Title:Treatment Mitigation Strategies for Poly- and Perfluorinated Chemicals
This webcast presented the results of WRF project #4322, Treatment Mitigation Strategies for Poly- and Perfluoroalkyl Substances.  Poly- and perfluoroalkyl substances (PFASs, also known as perfluorinated chemicals or PFCs) are a group of manmade chemicals with past and current uses in industrial processes and consumer products. The most notable PFASs are perfluorooctanoic acid (PFOA or C8) and perfluorooctane sulfonate (PFOS), but there are many others. PFASs are water-soluble and commonly detected in drinking water sources via industrial releases, releases of aqueous film-forming foams in training for and fighting fuel fires, discharges from wastewater treatment plants, street and storm water runoff, and the land application of biosolids. ​  

The objectives of WRF project #4322 were to conduct a literature review and evaluate the ability of a wide spectrum of full-scale water treatment techniques to remove PFASs from contaminated raw water or potable reuse sources.  Systems evaluated included conventional and advanced technologies, such as ferric and alum coagulation, granular/micro-/ultrafiltration, aeration, oxidation (i.e., permanganate, ultraviolet/advanced oxidation with hydrogen peroxide), disinfection (i.e., ozonation, chlorine dioxide, chlorination, and chloramination), granular activated carbon (GAC), anion exchange (AIX), reverse osmosis (RO), dissolved air flotation, and riverbank filtration. The #4322 report is available for download on the WRF website. In addition, WRF’s recently published State of the Science document provides additional background information on PFASs.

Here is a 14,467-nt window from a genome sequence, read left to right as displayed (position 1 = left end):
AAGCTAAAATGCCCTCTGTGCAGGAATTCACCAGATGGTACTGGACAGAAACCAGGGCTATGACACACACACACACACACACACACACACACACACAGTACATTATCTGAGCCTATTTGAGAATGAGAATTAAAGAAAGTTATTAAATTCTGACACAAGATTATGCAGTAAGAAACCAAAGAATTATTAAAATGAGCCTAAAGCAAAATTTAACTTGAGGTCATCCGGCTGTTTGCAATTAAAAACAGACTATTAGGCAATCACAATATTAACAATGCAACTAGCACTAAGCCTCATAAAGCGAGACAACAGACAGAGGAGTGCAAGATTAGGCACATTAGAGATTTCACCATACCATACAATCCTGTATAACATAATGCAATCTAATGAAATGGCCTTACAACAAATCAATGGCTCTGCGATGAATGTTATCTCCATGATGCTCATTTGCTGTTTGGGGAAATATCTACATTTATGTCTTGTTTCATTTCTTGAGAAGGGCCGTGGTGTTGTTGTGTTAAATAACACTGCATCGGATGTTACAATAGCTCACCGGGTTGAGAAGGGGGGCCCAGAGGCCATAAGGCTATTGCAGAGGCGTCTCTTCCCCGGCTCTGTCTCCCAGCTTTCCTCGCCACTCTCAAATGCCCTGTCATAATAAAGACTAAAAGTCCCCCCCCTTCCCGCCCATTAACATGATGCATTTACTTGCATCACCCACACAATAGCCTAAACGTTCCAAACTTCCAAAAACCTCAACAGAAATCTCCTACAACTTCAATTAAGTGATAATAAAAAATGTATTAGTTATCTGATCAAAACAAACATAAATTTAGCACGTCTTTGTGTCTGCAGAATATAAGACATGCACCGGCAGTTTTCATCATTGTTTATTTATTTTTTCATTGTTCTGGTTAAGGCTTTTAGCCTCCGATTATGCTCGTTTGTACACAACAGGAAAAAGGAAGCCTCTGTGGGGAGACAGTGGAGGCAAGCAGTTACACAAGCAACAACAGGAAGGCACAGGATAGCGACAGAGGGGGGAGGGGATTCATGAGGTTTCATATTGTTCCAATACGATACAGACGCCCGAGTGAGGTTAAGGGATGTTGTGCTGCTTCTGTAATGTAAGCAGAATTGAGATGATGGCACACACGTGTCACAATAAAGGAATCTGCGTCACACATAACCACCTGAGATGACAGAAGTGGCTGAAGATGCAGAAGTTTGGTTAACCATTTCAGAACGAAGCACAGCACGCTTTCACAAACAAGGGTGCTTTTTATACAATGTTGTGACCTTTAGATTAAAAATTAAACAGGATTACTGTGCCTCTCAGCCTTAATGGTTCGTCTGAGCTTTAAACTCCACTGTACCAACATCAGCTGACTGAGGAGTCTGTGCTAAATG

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Christopher Higgins, PhD, Colorado School of Mines
​Eric Dickenson, PhD, Southern Nevada Water Authority

Alice Fulmer, Water Research Foundation

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